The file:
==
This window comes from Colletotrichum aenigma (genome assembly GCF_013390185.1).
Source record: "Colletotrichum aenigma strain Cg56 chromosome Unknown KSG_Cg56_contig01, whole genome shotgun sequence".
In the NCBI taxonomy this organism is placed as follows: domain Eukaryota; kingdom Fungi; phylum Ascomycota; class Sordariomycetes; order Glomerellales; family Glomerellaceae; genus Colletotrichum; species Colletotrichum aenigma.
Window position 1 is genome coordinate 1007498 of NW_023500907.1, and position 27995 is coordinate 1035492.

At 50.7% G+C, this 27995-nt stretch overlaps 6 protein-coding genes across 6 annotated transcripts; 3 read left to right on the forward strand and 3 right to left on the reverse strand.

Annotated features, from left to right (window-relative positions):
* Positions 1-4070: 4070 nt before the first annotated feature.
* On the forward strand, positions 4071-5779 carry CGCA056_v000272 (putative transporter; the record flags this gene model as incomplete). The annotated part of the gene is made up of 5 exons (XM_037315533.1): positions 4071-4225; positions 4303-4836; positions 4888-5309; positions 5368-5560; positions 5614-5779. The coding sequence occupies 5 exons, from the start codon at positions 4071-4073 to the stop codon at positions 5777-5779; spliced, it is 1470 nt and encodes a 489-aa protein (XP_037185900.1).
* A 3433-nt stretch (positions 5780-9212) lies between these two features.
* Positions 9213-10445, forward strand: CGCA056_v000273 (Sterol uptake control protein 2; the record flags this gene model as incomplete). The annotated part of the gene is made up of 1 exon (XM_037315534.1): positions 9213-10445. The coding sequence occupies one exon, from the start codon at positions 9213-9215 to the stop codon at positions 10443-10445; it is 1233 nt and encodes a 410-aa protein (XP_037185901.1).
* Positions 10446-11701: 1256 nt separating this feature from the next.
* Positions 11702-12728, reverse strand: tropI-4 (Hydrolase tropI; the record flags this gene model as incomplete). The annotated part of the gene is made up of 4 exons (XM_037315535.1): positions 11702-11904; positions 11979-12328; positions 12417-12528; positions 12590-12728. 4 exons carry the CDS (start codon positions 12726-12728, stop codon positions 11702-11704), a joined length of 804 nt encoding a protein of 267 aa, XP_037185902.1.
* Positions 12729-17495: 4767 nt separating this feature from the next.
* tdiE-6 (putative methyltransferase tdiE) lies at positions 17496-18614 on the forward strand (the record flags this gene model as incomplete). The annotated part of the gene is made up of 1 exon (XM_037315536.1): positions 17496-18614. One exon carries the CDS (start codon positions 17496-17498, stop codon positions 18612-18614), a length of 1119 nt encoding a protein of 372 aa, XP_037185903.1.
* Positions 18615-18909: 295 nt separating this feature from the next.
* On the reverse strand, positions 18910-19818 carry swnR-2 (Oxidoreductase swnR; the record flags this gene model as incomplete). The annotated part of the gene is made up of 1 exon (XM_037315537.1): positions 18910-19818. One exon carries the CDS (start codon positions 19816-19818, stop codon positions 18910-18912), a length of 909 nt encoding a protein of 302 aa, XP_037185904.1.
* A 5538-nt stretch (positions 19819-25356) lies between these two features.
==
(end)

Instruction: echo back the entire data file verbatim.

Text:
This window comes from Colletotrichum aenigma (genome assembly GCF_013390185.1).
Source record: "Colletotrichum aenigma strain Cg56 chromosome Unknown KSG_Cg56_contig01, whole genome shotgun sequence".
In the NCBI taxonomy this organism is placed as follows: domain Eukaryota; kingdom Fungi; phylum Ascomycota; class Sordariomycetes; order Glomerellales; family Glomerellaceae; genus Colletotrichum; species Colletotrichum aenigma.
Window position 1 is genome coordinate 1007498 of NW_023500907.1, and position 27995 is coordinate 1035492.

At 50.7% G+C, this 27995-nt stretch overlaps 6 protein-coding genes across 6 annotated transcripts; 3 read left to right on the forward strand and 3 right to left on the reverse strand.

Annotated features, from left to right (window-relative positions):
* Positions 1-4070: 4070 nt before the first annotated feature.
* On the forward strand, positions 4071-5779 carry CGCA056_v000272 (putative transporter; the record flags this gene model as incomplete). The annotated part of the gene is made up of 5 exons (XM_037315533.1): positions 4071-4225; positions 4303-4836; positions 4888-5309; positions 5368-5560; positions 5614-5779. The coding sequence occupies 5 exons, from the start codon at positions 4071-4073 to the stop codon at positions 5777-5779; spliced, it is 1470 nt and encodes a 489-aa protein (XP_037185900.1).
* A 3433-nt stretch (positions 5780-9212) lies between these two features.
* Positions 9213-10445, forward strand: CGCA056_v000273 (Sterol uptake control protein 2; the record flags this gene model as incomplete). The annotated part of the gene is made up of 1 exon (XM_037315534.1): positions 9213-10445. The coding sequence occupies one exon, from the start codon at positions 9213-9215 to the stop codon at positions 10443-10445; it is 1233 nt and encodes a 410-aa protein (XP_037185901.1).
* Positions 10446-11701: 1256 nt separating this feature from the next.
* Positions 11702-12728, reverse strand: tropI-4 (Hydrolase tropI; the record flags this gene model as incomplete). The annotated part of the gene is made up of 4 exons (XM_037315535.1): positions 11702-11904; positions 11979-12328; positions 12417-12528; positions 12590-12728. 4 exons carry the CDS (start codon positions 12726-12728, stop codon positions 11702-11704), a joined length of 804 nt encoding a protein of 267 aa, XP_037185902.1.
* Positions 12729-17495: 4767 nt separating this feature from the next.
* tdiE-6 (putative methyltransferase tdiE) lies at positions 17496-18614 on the forward strand (the record flags this gene model as incomplete). The annotated part of the gene is made up of 1 exon (XM_037315536.1): positions 17496-18614. One exon carries the CDS (start codon positions 17496-17498, stop codon positions 18612-18614), a length of 1119 nt encoding a protein of 372 aa, XP_037185903.1.
* Positions 18615-18909: 295 nt separating this feature from the next.
* On the reverse strand, positions 18910-19818 carry swnR-2 (Oxidoreductase swnR; the record flags this gene model as incomplete). The annotated part of the gene is made up of 1 exon (XM_037315537.1): positions 18910-19818. One exon carries the CDS (start codon positions 19816-19818, stop codon positions 18910-18912), a length of 909 nt encoding a protein of 302 aa, XP_037185904.1.
* A 5538-nt stretch (positions 19819-25356) lies between these two features.